Like every baby before her, she was pale when she came out. Blue, almost. Before her infant screams invited oxygen to pink her cheeks, she already had a name. Her mother, tired from child birth and bleeding from nine-months of preparation, whispered her name before the sweat evaporated from her forehead. Mother and child, a mess of labor, both swollen from the trauma of new life, stared in each other’s eyes. And the new mother whispered her name.
Like every baby before her, she screamed through the night, stealing her mother’s sleep. Cradling her in her arms, she sang her name.
When she was three, she would spin to make her dress float up in a magical circle that made her feel like a princess and she would sing her own name.
The years counted her age, always the same day, always one number older. One by one, her name accumulated baggage. She could reinvent her wardrobe, she could reinvent her friends, she could reinvent her surroundings, but she will always have her name.
All of her mistakes were quilted into the blanket of life she was creating. Pictures were burned into the fabric like stains against her memory. The walls of her life are marked with holes from things she has long since taken down.
Her name on the tongues of others added dirt to the curve of the letters.
She made choices without knowing the future. She set faulty bricks with mortar. She put her name on shady lines with permanent ink. She said things that she cannot take back.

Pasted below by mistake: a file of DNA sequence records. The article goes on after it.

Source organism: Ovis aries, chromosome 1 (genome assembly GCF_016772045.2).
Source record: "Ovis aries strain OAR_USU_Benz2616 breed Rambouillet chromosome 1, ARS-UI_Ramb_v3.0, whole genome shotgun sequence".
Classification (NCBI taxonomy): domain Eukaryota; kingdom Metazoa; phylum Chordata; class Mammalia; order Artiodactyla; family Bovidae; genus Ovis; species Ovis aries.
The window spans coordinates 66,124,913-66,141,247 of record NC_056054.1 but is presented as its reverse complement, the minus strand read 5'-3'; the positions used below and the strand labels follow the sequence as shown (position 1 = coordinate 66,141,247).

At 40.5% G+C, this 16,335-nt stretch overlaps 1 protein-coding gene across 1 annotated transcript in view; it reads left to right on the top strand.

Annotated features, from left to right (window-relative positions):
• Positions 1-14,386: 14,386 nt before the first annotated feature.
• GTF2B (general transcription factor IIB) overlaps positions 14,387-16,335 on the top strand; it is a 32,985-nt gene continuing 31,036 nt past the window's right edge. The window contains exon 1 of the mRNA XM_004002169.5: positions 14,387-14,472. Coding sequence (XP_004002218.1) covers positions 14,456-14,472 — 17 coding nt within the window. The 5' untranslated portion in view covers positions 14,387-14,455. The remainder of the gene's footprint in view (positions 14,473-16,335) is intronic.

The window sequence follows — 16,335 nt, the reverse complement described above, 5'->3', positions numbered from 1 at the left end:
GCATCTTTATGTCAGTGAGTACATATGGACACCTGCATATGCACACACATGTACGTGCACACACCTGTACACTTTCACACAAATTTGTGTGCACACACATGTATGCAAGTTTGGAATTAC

Her name has lost the possibility that was whispered in her mother’s hope. She’s a disappointment losing time and the will to keep starting over. Too many people know her name and memory stains every vowel and hardens every consonant.
What hope do you have when you’ve ruined your name? It’s been called out in courthouses, written in permanent delinquent files, banned from dinner tables, and mixed with the bitter spit of betrayal. What can you do when you can’t be who you hoped you could have been?
She would almost prefer to be called a slut. A slut has one purpose and none of her mother’s dreams. She is more comfortable with ‘Liar’. At least ‘Liar’ knows who she is. Her name has too much pang of wanting to be better.
Even if she lived the rest of her life with a firm grip on her best, her name is still written on the pages of history with every single mistake she has made.
The problem with being new on the inside is that the outside is still there. You can change your sheets, but you can’t change your hands. You can’t stop the flashbacks. You have to constantly remind yourself that your mistakes have been forgiven by the only one who matters. It’s a battle of endurance with a spotty cheering section.
“To the one who conquers … I will give him a white stone, with a new name written on the stone that no one knows except the one who receives it.” -Revelation 2:17
We have a horrible habit of taking names and attributing damage to them. You may have done a terrible job with your name, you may have equated it with words I’m too intelligent to write. I get it. I know the feeling and I have been called the names. I have done more things that I wish I could take back than things for which I am able to take credit. But, here’s the deal: This life is not all there is.
You are not what you’ve done. Even when trying your best, you’re going to screw it up. You have a new name somewhere out there and not even you can mess that one up.